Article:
Even more unusual is the carving in the spandrils. This is heavily damaged, but enough remains to be intriguing - one pair in particular, because the traces that survive suggest it is St George and the dragon on the left, and on the right the same subject as that in the spandrils of the porch of Swannington church nearby, the story of St Margaret. In the chancel arch above you can still make out the filled-in holes where the tympanum was secured.

The wall paintings are in two sets, and those flanking the chancel arch are the most dramatic. They are the two St Johns, the Baptist and the Evangelist, holding their symbols of a lamb and a poisoned chalice. The figures are bold and full of 14th century confidence. Perhaps a little later in the century is the complex sequence in the north aisle. This appears to be a Jesse Tree - that is to say, the family tree of Christ.

Jesse tree: detail Jesse tree Jesse tree: detail
Jesse tree: detail St John the Baptist (detail) St John  the Evangelist (detail) St John the Baptist

The glass is in the upper lights of the aisle windows. It consists of individual figures, all in various states of restoration. Some are Saints, some are angels. Subjects include St Andrew, St John the Evangelist, St James, St Philip and angels playing a zither, a lute and a harp.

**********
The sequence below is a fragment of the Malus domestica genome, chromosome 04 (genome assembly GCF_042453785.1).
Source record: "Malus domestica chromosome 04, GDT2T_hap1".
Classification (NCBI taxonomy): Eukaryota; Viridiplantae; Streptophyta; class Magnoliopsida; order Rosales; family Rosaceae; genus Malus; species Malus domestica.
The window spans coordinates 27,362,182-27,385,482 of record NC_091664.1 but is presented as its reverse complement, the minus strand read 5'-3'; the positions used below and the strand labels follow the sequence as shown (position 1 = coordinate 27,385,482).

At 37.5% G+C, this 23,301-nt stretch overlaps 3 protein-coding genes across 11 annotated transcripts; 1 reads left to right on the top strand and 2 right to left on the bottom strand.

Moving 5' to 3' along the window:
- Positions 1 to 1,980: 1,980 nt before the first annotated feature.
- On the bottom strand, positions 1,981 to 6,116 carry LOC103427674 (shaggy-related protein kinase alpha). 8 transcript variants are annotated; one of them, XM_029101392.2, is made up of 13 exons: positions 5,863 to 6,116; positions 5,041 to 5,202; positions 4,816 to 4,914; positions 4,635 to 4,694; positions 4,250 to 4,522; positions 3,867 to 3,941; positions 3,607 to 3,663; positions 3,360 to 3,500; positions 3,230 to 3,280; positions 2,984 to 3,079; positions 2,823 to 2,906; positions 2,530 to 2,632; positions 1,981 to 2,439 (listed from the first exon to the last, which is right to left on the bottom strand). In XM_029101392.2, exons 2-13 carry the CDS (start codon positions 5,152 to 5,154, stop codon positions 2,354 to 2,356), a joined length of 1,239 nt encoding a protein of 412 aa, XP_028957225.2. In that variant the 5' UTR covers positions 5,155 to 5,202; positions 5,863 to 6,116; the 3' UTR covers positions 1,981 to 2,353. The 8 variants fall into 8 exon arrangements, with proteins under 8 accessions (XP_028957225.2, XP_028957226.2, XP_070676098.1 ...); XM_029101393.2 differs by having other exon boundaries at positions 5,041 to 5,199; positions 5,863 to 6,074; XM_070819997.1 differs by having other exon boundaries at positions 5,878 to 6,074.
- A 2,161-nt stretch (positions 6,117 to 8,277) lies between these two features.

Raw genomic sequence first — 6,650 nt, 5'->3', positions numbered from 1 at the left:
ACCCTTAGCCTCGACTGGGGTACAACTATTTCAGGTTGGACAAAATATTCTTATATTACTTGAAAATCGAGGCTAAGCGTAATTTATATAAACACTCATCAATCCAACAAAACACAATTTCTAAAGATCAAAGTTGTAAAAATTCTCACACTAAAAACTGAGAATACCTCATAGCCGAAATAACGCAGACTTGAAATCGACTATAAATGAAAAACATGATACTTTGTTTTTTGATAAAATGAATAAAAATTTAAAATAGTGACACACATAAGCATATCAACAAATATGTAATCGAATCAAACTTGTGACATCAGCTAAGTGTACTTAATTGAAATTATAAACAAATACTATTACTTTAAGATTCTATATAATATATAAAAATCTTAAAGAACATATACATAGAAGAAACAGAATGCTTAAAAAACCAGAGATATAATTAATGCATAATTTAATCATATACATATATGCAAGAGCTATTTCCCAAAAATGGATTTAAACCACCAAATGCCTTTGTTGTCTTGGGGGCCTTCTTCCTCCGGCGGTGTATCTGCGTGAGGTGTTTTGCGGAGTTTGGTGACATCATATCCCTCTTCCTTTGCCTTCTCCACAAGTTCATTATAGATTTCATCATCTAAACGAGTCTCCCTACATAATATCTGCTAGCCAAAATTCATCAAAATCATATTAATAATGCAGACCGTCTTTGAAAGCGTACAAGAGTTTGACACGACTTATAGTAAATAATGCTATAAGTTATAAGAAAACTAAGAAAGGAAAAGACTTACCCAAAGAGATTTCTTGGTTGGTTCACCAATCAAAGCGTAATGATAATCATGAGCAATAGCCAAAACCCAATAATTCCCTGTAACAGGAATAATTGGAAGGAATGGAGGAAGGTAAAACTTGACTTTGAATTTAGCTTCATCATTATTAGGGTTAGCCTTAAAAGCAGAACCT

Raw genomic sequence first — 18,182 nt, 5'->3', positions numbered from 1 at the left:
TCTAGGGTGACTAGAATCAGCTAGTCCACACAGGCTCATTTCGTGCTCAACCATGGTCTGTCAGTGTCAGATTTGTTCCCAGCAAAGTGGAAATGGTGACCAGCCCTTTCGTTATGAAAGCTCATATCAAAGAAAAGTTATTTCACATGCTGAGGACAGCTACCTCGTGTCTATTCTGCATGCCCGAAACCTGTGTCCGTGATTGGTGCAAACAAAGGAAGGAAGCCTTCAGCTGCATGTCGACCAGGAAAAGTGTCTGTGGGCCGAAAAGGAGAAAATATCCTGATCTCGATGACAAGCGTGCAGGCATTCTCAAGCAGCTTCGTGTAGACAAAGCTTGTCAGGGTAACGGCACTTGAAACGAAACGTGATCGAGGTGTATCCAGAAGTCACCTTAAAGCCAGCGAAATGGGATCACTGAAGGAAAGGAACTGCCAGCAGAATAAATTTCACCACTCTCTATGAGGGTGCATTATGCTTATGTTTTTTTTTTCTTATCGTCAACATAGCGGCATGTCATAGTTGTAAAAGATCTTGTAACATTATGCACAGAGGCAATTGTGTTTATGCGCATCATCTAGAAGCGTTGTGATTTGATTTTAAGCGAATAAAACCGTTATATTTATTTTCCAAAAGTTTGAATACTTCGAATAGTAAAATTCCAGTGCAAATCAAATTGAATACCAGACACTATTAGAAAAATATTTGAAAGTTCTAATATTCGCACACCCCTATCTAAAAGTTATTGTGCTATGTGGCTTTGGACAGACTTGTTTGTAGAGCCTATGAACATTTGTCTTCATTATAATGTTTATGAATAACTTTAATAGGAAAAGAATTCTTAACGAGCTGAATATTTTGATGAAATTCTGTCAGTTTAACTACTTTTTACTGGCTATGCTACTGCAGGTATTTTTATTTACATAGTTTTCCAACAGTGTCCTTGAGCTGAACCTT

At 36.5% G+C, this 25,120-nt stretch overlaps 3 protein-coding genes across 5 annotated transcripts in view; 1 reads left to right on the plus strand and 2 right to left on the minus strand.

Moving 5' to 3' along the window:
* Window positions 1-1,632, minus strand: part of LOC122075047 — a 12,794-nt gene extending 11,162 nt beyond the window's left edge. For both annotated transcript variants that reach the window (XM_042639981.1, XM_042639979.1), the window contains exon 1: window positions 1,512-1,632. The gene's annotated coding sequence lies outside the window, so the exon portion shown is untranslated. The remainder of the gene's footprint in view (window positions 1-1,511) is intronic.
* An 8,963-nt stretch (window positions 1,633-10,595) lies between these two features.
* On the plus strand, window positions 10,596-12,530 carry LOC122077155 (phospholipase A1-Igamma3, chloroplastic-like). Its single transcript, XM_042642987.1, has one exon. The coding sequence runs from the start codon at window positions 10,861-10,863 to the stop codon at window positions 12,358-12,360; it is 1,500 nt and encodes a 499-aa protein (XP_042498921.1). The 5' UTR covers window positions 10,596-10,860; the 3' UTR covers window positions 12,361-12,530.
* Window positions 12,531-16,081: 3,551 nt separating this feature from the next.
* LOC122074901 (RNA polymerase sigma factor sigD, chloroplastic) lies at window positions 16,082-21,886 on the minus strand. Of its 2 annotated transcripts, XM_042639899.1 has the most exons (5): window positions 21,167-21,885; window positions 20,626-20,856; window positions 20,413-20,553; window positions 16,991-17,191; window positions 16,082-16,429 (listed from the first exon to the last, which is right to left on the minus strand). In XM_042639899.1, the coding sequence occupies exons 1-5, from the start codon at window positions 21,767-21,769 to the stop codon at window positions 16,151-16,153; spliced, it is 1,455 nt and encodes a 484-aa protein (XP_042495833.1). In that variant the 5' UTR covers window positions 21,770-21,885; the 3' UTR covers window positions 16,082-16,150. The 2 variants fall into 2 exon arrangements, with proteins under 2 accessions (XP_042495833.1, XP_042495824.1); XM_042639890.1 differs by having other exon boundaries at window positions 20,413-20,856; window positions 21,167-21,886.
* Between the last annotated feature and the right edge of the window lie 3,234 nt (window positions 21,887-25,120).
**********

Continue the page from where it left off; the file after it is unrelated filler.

St Andrew, St John St James, St Philip Angel with a harp angel with a lute

Perhaps the most intriguing feature of all is the font. At first sight it is a dull blank octagon set on a rather primitive collonade, but there is more to it than meets the eye. The bowl is slightly asymetrical, and although I can't be certain I think that this font has been cemented over. This was the customary fate of fonts with religious imagery in the 16th century - there is very little evidence of puritan damage of fonts, simply because what was considered superstitious was hidden by the time the 17th century came along. Most bowls had their cement removed in the 19th century, and a few revealed themselves as great treasures. As I say, I can't be certain, but if this a cemented font, I wonder what could be inside?

Although there are plenty of medieval riches at Weston Longville, there are some later memorials that are worth a look, not least among which is that of James Woodforde himself. he died here in 1803, a bachelor, and his memorial observes, rather dramatically, that his parishioners held him in the highest esteem and veneration and as a tribute to his memory followed him to the Grave. It goes on to tell us that the poor feel a severe loss as they were the constant objects of his bounty.

Nearby is Henry Rookwood, a rather severely remembered Westoner from an earlier generation. And in the south aisle, a grinning skull on a floor ledger reminds us Hodie Mihi, Cras Tibi - mine today, your's tomorrow.

  angel with a zither

Simon Knott, April 2006

you can also visit the Parson Woodforde Society website

   

looking east looking west sanctuary intriguing font
Rookwood memorial detail towards the screen Parson Woodforde Edward Rookwood Hodie Mihi, Cras Tibi 

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The Norfolk Churches Site: an occasional sideways glance at the churches of Norfolk